When SM East’s football team took the field at Rockhurst High School in the fall of 1982, the players knew it would be the Lancers’ last meeting with the Hawklets for a while. But no one suspected the series would be on hiatus for 34 years.
“I know we knew we weren’t going to be playing them the next year, and that added even more to it,” said Chris Shirling, who started on the ’82 team as a defensive back. “I definitely don’t think anyone thought it was going to be 30 some odd years before we played again, though.”
[pullquote]SM East vs. Rockhurst
Friday, Sept. 16
Rockhurst High School
9301 State Line Rd
7 p.m.: Kickoff
6 p.m.: Gates open
5 p.m.: Parking lot opens
[/pullquote]Shirling will be among a handful former Lancers who played in that 1982 game and will be in the stands Friday when the teams dust off what had been a heated rivalry decades ago. Shirling’s son Parker is the starting right tackle for the Lancers team that is currently ranked number two in the metro area. Number one? That would be Rockhurst.
So it’s little surprise that the fanbases have already gobbled up the tickets made available for pre-sale. SM East student seats sold out before school even started on Wednesday. A limited number of additional tickets will be sold at the Rockhurst stadium gate starting at 6 p.m. (The parking lot opens at 5 p.m.).
Coaches at SM East expect the stands to be even more lively than during the teams’ basketball games, which traditionally see gyms packed to the brim with excitable Lancer and Hawklet supporters. And former Lancers understand why.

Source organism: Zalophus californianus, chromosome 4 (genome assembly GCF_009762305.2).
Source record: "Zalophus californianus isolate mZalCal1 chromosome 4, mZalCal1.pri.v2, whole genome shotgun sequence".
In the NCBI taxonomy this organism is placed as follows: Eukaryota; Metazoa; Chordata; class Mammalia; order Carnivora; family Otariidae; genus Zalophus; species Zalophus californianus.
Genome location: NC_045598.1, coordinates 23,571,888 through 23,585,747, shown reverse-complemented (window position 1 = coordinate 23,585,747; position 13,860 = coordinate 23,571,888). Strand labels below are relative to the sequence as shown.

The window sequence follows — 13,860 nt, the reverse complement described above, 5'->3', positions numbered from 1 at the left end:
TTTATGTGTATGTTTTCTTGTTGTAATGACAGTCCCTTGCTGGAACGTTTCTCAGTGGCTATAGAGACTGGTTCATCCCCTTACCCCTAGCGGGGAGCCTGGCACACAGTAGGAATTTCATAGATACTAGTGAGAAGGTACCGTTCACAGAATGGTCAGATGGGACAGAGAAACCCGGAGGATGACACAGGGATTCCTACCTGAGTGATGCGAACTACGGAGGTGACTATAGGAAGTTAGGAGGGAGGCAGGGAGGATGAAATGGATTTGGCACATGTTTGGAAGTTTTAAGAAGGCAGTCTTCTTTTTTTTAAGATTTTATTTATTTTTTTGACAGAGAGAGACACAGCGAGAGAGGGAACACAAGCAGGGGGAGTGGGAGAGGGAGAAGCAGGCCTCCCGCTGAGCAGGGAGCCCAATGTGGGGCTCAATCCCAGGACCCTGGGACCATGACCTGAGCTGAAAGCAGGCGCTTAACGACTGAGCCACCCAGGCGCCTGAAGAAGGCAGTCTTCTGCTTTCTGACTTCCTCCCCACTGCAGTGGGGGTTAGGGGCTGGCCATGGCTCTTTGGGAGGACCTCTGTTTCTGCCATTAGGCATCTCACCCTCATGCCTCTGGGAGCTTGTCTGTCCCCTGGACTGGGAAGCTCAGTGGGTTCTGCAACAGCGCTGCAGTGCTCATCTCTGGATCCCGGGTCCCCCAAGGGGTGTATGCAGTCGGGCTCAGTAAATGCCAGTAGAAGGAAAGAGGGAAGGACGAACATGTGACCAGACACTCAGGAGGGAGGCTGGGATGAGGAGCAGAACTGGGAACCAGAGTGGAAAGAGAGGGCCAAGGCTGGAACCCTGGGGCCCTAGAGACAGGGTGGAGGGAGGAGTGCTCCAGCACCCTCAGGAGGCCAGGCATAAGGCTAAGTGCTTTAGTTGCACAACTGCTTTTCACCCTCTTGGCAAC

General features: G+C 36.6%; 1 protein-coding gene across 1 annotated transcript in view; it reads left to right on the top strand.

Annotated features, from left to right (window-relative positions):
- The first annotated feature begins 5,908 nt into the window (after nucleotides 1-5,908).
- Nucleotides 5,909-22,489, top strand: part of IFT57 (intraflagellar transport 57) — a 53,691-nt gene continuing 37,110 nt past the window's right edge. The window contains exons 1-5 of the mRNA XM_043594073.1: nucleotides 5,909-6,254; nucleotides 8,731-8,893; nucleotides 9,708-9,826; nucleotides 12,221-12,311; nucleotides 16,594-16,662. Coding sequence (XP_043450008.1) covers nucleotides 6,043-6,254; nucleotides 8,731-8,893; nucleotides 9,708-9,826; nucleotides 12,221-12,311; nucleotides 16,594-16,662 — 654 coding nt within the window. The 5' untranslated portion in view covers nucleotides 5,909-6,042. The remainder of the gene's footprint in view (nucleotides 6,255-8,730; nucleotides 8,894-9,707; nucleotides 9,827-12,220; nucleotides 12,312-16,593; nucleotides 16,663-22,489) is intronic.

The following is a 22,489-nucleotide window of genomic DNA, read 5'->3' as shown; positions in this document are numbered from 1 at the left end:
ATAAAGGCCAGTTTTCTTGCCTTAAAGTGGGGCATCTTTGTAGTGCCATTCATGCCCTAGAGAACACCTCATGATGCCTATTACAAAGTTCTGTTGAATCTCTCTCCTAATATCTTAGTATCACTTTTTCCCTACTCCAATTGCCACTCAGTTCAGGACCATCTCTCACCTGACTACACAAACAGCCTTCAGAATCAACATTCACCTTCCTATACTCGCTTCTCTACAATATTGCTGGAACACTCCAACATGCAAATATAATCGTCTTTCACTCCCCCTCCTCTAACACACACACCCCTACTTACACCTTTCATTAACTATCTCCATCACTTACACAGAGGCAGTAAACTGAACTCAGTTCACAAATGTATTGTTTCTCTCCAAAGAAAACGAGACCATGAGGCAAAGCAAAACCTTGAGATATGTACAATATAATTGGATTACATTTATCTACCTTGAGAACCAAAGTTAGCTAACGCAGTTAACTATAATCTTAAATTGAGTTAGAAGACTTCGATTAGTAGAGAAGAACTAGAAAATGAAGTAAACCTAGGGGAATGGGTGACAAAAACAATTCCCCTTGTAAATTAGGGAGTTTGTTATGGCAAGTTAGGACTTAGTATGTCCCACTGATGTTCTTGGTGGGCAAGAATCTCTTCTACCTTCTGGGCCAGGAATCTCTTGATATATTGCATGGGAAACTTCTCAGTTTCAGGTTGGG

As Shirling recalls, even back in the 1970s and 80s, the Lancer-Hawklet games carried more weight than others on the schedule.
“It meant more because there was a lot of guys on the team that knew each other,” Shirling said. “Some had played prior to high school together. It just added a little more to the game.”
David Wentz, whose sons Vance and Joey were varsity standouts in basketball and baseball before graduating from SM East in recent years, was on the ’82 team as well. He said that Rockhurst was already a Kansas City area football powerhouse, and even remembers the SM East coaches using film of a Rockhurst linebacker to teach their own players the position.
The SM East team was fairly talented that 1982 season, Shirling and Wentz say. But Rockhurst’s team was chock full of college-caliber talent.
“We were competitive that year,” Wentz said. “We had a couple of really good seniors. But they were huge. There wasn’t anyone on their line under 260 pounds. At the time, that was just huge.”
The Lancers started that game keeping pace with the Hawklets, and had managed to find the endzone twice in the first half, Wentz recalls. But at halftime, one of the Lancers players ran through a Hawklets’ sideline banner.
“I always thought that was a stupid thing for him to do,” Wentz said.
That incident apparently sparked some energy on the Rockhurst bench. In the second half, Rockhurst put the hammer down, charging away for a 14-34 victory.
“They were big, and they were fast,” Shirling said. “They beat us pretty soundly.”
SM East and Rockhurst will meet for the first time in 34 year Friday at 7 p.m. Get there early, people…